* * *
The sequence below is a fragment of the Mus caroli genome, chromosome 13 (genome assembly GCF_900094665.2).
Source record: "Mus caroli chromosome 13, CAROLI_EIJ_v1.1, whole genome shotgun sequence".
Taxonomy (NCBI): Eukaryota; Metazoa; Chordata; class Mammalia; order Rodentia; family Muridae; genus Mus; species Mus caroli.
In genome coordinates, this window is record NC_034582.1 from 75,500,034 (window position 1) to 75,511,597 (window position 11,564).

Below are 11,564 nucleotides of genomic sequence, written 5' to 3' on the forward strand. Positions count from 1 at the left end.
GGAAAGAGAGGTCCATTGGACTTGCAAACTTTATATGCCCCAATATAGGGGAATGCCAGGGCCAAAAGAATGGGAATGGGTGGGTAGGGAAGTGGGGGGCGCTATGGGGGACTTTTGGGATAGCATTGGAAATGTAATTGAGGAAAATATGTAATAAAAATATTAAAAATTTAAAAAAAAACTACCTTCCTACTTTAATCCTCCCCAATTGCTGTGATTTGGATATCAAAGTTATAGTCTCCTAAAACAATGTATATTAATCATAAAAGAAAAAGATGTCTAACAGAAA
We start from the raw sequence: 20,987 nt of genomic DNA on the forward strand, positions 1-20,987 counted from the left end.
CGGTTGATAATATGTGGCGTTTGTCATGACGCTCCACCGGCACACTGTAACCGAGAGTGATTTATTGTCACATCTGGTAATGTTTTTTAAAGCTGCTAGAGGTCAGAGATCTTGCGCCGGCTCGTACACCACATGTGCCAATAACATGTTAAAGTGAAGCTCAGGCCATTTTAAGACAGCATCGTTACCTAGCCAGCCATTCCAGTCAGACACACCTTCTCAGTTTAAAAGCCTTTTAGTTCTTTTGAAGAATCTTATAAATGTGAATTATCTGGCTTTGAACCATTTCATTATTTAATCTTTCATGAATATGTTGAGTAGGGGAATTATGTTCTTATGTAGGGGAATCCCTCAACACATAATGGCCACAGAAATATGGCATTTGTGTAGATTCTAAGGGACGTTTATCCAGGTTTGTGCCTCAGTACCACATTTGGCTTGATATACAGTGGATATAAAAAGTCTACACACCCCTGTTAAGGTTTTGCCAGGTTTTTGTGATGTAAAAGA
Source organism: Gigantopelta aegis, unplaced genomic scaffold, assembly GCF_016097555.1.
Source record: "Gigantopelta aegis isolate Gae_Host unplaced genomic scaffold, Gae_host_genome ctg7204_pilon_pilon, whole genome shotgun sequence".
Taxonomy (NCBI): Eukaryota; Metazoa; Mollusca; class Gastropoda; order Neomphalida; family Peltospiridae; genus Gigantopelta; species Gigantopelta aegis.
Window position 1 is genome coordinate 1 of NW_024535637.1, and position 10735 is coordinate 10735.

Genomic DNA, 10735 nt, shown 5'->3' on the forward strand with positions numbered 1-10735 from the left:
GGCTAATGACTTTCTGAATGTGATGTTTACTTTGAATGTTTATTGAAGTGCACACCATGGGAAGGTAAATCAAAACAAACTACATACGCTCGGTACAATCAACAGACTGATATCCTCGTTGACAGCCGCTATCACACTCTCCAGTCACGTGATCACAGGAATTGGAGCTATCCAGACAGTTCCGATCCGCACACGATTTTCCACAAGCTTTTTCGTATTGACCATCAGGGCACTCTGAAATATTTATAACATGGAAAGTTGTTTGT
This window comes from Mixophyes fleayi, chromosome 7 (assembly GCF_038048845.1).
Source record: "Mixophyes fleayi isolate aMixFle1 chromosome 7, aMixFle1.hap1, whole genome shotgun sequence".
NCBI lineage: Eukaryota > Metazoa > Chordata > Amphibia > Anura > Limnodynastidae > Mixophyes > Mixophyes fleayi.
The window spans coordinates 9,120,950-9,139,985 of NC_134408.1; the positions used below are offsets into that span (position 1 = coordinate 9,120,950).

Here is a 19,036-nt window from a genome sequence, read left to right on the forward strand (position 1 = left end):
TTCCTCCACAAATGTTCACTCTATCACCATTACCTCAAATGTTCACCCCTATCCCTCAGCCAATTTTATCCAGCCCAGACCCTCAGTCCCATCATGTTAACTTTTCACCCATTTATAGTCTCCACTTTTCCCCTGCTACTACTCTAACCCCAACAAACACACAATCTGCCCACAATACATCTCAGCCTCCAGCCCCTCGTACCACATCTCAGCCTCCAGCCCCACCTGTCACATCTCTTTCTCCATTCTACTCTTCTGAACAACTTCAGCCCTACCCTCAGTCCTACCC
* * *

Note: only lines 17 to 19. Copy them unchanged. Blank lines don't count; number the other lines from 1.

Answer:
NCBI lineage: Eukaryota > Metazoa > Chordata > Amphibia > Anura > Limnodynastidae > Mixophyes > Mixophyes fleayi.
The window spans coordinates 9,120,950-9,139,985 of NC_134408.1; the positions used below are offsets into that span (position 1 = coordinate 9,120,950).

Here is a 19,036-nt window from a genome sequence, read left to right on the forward strand (position 1 = left end):